One of my earliest videos—”What did Gnostic Christians Believe?”—continues to garner the most views out of all of my videos. My other top performers? The videos on the Gospel of Judas and the Gospel of Thomas. Something about Gnosticism really interests people on YouTube! Check out my Gospel of Thomas video below:
This video coincided well with a new commentary on the Gospel of Thomas by Simon Gathercole published in 2015. It is probably the most exhaustive commentary on the Gospel of Thomas that I’ve seen, and he takes several moderate positions (ie. his dating of Thomas, his thoughts on whether Thomas contains any original sayings of Jesus). I highly recommend this text as the jumping off point for any further research on the Gospel of Thomas. Gathercole’s bibliography is extensive. I also relied on April DeConick’s research on the Gospel of Thomas. She argues that the Gospel of Thomas started as a kernel of Aramaic Jesus Sayings that went through several processes of compilation and re-writing into what we have today.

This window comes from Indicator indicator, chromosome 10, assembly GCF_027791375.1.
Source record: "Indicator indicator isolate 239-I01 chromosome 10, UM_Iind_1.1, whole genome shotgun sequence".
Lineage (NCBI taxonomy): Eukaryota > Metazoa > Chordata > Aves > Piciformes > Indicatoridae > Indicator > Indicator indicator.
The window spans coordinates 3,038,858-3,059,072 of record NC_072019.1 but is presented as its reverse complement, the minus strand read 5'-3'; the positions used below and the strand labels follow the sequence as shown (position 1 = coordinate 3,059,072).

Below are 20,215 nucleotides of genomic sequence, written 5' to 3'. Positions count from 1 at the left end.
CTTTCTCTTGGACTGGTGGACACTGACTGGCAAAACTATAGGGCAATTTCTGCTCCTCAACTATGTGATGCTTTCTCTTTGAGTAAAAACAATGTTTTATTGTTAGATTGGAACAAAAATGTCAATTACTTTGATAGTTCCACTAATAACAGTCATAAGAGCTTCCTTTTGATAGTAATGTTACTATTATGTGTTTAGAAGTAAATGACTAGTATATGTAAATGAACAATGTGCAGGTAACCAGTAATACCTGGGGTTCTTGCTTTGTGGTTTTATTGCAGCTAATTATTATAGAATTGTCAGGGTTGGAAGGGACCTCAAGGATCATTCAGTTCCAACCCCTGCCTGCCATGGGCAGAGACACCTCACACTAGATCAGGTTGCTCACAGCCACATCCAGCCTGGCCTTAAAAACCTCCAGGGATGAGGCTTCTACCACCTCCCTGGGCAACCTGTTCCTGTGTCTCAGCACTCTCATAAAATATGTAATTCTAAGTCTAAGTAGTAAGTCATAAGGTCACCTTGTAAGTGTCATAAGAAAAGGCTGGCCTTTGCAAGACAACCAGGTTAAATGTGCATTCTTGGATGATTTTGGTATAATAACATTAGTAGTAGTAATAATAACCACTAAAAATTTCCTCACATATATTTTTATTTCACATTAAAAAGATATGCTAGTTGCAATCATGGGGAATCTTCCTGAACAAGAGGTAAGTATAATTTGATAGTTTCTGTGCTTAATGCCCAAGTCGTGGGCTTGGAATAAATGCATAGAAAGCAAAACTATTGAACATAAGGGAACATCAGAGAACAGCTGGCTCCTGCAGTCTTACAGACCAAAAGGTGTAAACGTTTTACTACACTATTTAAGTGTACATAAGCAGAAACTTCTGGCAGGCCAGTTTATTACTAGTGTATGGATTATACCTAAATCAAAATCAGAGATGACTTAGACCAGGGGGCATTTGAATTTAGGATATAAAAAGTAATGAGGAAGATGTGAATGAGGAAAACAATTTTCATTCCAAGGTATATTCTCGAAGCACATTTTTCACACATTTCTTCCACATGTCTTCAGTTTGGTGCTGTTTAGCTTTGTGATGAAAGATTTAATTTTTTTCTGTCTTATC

The question, “Why is it not in the Bible” is a rather silly question for those who know how complicated the process of canonization was…but it is the question I hear ALL THE TIME from people interested in the topic. Some have even crafted complicated conspiracy theories about how the Church stifled certain books, barring them from the Bible. In these situations, I always try to downplay the power of any centralized ecclesiastical authorities during this time. There is not much evidence for a concerted effort by Church authorities to ban the Gospel of Thomas. Sure, some church authorities didn’t like it, but it was obviously being copied and read by some people. However, its popularity apparently wasn’t enough. By the time the canon started to take shape, the 4 Gospel that we are most familiar with already had a huge fan base, and it was hard to break into that exclusive club.